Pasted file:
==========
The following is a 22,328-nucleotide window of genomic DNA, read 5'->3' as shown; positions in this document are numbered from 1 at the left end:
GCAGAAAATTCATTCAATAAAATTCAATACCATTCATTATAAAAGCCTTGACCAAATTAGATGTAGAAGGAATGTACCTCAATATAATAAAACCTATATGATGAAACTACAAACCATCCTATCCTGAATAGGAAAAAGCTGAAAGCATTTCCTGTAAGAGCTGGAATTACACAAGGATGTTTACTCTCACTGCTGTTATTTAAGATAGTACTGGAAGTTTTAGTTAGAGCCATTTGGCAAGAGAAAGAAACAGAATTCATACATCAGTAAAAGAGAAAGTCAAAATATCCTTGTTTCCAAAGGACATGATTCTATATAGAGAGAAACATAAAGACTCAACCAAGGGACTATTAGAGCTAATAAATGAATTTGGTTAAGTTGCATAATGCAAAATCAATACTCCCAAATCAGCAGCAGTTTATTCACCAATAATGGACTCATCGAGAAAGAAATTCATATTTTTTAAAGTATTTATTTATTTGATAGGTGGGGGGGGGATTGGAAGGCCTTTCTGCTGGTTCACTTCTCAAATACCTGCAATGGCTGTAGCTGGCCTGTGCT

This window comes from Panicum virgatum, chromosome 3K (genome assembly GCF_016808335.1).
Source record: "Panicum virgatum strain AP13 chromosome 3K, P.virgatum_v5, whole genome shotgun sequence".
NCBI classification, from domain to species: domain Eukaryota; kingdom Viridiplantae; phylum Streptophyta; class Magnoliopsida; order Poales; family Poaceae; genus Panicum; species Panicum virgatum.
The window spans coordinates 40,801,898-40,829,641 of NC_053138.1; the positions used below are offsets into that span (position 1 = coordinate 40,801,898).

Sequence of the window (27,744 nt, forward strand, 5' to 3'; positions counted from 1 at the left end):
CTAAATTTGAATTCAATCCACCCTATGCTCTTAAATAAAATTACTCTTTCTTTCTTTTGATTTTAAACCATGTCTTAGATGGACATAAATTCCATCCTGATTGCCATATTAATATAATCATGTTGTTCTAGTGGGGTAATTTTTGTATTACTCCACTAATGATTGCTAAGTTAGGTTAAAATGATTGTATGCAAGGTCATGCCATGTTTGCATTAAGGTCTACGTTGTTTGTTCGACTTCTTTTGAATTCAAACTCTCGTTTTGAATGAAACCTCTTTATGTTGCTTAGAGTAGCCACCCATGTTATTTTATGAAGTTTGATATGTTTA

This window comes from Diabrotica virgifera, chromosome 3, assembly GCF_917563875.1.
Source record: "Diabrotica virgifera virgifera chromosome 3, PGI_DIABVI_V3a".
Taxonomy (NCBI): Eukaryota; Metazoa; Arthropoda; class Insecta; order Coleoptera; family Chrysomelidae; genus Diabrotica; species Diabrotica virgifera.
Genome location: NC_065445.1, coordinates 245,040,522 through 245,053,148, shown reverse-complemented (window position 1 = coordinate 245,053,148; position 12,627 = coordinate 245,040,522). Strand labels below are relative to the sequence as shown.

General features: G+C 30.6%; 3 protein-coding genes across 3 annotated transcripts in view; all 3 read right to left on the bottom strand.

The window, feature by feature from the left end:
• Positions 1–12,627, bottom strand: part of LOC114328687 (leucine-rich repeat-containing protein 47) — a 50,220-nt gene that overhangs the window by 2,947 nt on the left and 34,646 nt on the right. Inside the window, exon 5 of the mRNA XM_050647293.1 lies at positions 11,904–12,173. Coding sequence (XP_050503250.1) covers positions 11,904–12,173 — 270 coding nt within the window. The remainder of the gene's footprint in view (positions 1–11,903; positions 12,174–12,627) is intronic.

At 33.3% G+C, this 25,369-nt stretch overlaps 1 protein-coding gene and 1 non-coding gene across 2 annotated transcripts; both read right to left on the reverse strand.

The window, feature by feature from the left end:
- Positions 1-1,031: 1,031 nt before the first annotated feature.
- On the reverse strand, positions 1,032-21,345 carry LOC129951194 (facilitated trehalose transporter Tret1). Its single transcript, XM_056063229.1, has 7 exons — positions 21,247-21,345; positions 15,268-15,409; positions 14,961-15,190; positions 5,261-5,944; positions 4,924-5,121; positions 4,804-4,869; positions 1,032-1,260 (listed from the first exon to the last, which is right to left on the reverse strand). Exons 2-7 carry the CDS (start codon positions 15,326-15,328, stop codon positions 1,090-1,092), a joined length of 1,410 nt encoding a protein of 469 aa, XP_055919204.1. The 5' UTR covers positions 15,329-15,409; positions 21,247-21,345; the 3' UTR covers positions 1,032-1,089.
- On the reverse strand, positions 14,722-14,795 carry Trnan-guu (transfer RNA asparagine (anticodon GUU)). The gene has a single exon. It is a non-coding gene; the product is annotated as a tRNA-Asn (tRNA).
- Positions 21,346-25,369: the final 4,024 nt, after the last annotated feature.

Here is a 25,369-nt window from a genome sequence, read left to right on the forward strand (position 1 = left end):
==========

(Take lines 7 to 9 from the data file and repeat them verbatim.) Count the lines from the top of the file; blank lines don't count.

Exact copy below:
Sequence of the window (27,744 nt, forward strand, 5' to 3'; positions counted from 1 at the left end):
CTAAATTTGAATTCAATCCACCCTATGCTCTTAAATAAAATTACTCTTTCTTTCTTTTGATTTTAAACCATGTCTTAGATGGACATAAATTCCATCCTGATTGCCATATTAATATAATCATGTTGTTCTAGTGGGGTAATTTTTGTATTACTCCACTAATGATTGCTAAGTTAGGTTAAAATGATTGTATGCAAGGTCATGCCATGTTTGCATTAAGGTCTACGTTGTTTGTTCGACTTCTTTTGAATTCAAACTCTCGTTTTGAATGAAACCTCTTTATGTTGCTTAGAGTAGCCACCCATGTTATTTTATGAAGTTTGATATGTTTA

This window comes from Diabrotica virgifera, chromosome 3, assembly GCF_917563875.1.